When we visited, we were essentially the only ones there. There were a few others including the Imam who was reading from the Quran, but it was so large we basically had the whole place to ourselves.

Nejmeh Square

Entering Nejmeh Square itself was a little bit confusing at first. Due to recent uprisings, violent demonstrations, and political turmoil, the square is under heavy police and military presence. At first it did not appear that we could enter, due to the heavy fortifications and soldiers manning the gates.

Military Gate at Nejmeh

That did not deter us however, and we realized soon enough that we could walk into the square through one of the guarded gates. It was a little sad because due to this, the usually vibrant square was mostly deserted. There were a few dozen tourists and citizens walking around the beautiful historical streets, but a good majority of shops and restaurants were closed. In a way, it was also nice because we pretty much got what is a usually rather crowded area mostly to ourselves! 

Nejmeh Square
Nejmeh Square

The famous Rolex Clock Tower however still stood tall and proud and the center. While a bit disconcerting at first, the military presence actually did lead us to feel a little bit safer, as we noticed just how well they were managing the security, and the fact that there was nearly no one in the area to make the place a target.

Nejmeh Clock Tower
Nejmeh Square

St George Maronite Cathedral

From within Nejmeh Square, we made our way to St. George Maronite Cathedral. The Cathedral was constructed between 1884 and 1894, though it utilized a small church that had stood since 1753. We realized though, that this could actually be accessed from outside the gated area, not from within.

The construction itself is rather small in comparison to the surrounding buildings, but still remains a nice and very important site in the area. Do not confuse it with the St George Greek Orthodox Cathedral.

St George Maronite Cathedral

It has since been found that significant archeological remains of Roman constructs and Ottoman walls reside beneath.

Roman Ruins

St George Greek Orthodox Cathedral

About 80 meters north of the Maronite Cathedral is the larger St George Greek Orthodox Cathedral. The site originally had the Anastasis cathedral built in the 5th century. An earthquake destroyed all of Beirut in 551 and a new cathedral was not built until the 12th century. Again, the structure was badly damaged by an earthquake in 1759, and was properly repaired in 1783. The cathedral underwent it’s final modifications in 1910.

St George Greek Orthodox Cathedral
St George Greek Orthodox Cathedral
St George Greek Orthodox Cathedral

Excavations beneath the church show a timeline of the city’s history, which now houses a museum costing $3. We did not get to visit (we were short on money due to being robbed in Sri Lanka), but it is toted as being a great visit.

Instead we walked the grounds and visited a small chapel on the church grounds. The chapel is the Nouryeh Virgin Chapel.

Virgin Mary Chapel

As with the mosque, you must dress appropriately to enter.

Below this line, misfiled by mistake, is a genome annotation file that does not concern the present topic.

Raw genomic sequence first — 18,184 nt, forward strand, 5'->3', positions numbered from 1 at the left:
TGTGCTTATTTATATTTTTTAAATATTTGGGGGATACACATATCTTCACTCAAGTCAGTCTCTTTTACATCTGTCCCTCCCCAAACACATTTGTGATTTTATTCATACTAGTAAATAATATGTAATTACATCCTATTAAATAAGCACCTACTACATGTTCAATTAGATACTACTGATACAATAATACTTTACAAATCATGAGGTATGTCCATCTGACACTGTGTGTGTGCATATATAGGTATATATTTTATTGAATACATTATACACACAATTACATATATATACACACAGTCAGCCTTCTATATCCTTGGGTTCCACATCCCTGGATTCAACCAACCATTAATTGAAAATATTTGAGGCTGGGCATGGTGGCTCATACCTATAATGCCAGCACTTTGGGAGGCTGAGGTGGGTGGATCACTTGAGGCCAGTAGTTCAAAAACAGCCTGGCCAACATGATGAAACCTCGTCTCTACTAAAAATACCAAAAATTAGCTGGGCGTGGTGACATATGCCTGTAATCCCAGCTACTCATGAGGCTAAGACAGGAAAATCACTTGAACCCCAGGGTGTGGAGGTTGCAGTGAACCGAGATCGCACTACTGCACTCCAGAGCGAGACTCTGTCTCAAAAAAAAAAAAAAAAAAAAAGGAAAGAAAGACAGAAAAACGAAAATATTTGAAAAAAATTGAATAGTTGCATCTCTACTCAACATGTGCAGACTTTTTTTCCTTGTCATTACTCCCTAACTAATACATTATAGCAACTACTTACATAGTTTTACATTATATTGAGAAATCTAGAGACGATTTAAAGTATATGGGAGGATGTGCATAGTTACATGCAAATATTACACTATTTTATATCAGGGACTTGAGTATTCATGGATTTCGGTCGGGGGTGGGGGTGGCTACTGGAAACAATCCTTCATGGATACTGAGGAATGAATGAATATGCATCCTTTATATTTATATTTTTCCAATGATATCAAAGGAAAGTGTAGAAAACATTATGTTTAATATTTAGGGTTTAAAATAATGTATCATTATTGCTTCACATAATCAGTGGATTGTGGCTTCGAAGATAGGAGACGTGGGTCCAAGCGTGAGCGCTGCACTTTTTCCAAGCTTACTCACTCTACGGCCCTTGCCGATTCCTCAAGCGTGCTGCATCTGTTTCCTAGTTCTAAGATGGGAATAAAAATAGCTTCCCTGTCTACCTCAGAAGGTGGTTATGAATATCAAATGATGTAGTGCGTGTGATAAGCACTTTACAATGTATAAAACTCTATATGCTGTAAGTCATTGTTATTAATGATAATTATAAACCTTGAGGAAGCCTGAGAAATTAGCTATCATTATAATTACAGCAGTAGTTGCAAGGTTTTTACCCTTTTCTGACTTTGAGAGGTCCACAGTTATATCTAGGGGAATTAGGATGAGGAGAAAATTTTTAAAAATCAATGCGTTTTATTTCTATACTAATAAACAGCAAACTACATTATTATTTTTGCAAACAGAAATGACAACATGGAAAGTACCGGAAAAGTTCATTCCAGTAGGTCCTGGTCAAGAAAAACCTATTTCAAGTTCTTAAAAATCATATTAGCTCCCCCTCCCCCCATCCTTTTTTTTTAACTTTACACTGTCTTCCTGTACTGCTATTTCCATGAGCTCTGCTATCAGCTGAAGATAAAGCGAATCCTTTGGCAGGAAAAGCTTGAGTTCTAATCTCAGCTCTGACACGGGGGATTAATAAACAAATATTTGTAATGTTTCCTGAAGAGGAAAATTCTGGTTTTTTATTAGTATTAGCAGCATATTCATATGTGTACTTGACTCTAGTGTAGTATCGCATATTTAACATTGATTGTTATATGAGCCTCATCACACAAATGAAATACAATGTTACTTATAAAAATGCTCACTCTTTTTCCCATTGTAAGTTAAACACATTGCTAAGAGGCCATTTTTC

Beirut

We wandered around the square for a bit but left after a short time. Because of security measures, there wasn’t too much for us to do once we saw the streets. Being on a budget, we couldn’t dine at any of the cafes and the shops were well beyond our price range.

Beirut is a wonderful city to visit, and there is much to see and visit including things we didn’t get a chance to do like the Jeita Grotto and National Museum. The city is far safer than American media portrays it. The memories of the Lebanese Civil War still sits fresh in the minds of the previous generation, and as such misconceptions persist.

Is it Safe?

With that being said, it is still a country and city to be wary in. The military presence is heavy and felt everywhere: pill boxes, bunkers, tanks, check-points, and soldiers populate the streets. The region just north of the airport is not considered safe for most people. It is a very poor neighborhood with Palestinian refugee camps. One look at it will scream to you not to visit, it is quite obvious.

There is a military check-point to get in and out of this region of town (our taxi had to travel through it to get to the airport). Our host told us about some of the current issues in the region but I will avoid remarking much on it lest I get something wrong. 

Surprisingly, Lebanon has managed to keep itself out of much of the turmoil caused by it’s neighbors: Syria and Israel. While the borders and the Beqqa valley are not safe for tourists, great swaths of the country and most of Beirut remains safe.

We recommend visiting Beirut, but you should remain cautious while traveling. The city is lovely, and steeped in history and culture, and you should not be turned off due to overhyped fears.

Us In Nejmeh

~K~

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Borobodur temple incomplete stupa with buddha statue

Borobodur Temple Yogyakarta

Rising above the mist and fog of the south-central Javan jungle, lies the ancient stone temple of Borobodur.

Rising From the Jungle

While no written record exists for what is the world’s largest Buddhist temple, construction inscriptions and carved reliefs date the structure to sometime around 800 CE. At this time, the Sailendra dynasty of the Srivijayan Empire was at the peak of its power. Estimates put its construction at taking 75 years to complete.

Borobodur From Hill